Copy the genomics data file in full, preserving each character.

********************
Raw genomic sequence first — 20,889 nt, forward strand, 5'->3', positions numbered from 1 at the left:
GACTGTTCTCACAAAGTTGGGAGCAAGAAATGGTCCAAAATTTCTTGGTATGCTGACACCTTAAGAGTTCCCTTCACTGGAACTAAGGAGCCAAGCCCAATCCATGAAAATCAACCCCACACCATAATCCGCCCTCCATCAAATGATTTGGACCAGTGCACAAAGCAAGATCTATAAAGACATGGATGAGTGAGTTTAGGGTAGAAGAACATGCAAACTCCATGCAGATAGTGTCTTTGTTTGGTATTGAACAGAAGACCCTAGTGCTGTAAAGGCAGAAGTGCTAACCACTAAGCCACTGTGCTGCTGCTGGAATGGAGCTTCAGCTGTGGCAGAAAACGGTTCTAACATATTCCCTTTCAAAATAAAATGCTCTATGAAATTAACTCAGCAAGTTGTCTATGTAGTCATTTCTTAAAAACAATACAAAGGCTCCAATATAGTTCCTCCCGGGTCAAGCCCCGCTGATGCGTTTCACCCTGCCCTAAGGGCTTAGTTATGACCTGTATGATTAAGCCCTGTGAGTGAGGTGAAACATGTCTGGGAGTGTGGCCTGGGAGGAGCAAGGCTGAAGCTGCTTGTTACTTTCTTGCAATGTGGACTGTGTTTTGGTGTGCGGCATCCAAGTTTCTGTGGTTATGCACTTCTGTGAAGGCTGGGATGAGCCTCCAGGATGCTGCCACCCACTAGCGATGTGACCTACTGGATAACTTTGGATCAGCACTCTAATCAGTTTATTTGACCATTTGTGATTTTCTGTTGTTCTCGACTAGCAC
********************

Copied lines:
Raw genomic sequence first — 20,889 nt, forward strand, 5'->3', positions numbered from 1 at the left:
GACTGTTCTCACAAAGTTGGGAGCAAGAAATGGTCCAAAATTTCTTGGTATGCTGACACCTTAAGAGTTCCCTTCACTGGAACTAAGGAGCCAAGCCCAATCCATGAAAATCAACCCCACACCATAATCCGCCCTCCATCAAATGATTTGGACCAGTGCACAAAGCAAGATCTATAAAGACATGGATGAGTGAGTTTAGGGTAGAAGAACATGCAAACTCCATGCAGATAGTGTCTTTGTTTGGTATTGAACAGAAGACCCTAGTGCTGTAAAGGCAGAAGTGCTAACCACTAAGCCACTGTGCTGCTGCTGGAATGGAGCTTCAGCTGTGGCAGAAAACGGTTCTAACATATTCCCTTTCAAAATAAAATGCTCTATGAAATTAACTCAGCAAGTTGTCTATGTAGTCATTTCTTAAAAACAATACAAAGGCTCCAATATAGTTCCTCCCGGGTCAAGCCCCGCTGATGCGTTTCACCCTGCCCTAAGGGCTTAGTTATGACCTGTATGATTAAGCCCTGTGAGTGAGGTGAAACATGTCTGGGAGTGTGGCCTGGGAGGAGCAAGGCTGAAGCTGCTTGTTACTTTCTTGCAATGTGGACTGTGTTTTGGTGTGCGGCATCCAAGTTTCTGTGGTTATGCACTTCTGTGAAGGCTGGGATGAGCCTCCAGGATGCTGCCACCCACTAGCGATGTGACCTACTGGATAACTTTGGATCAGCACTCTAATCAGTTTATTTGACCATTTGTGATTTTCTGTTGTTCTCGACTAGCAC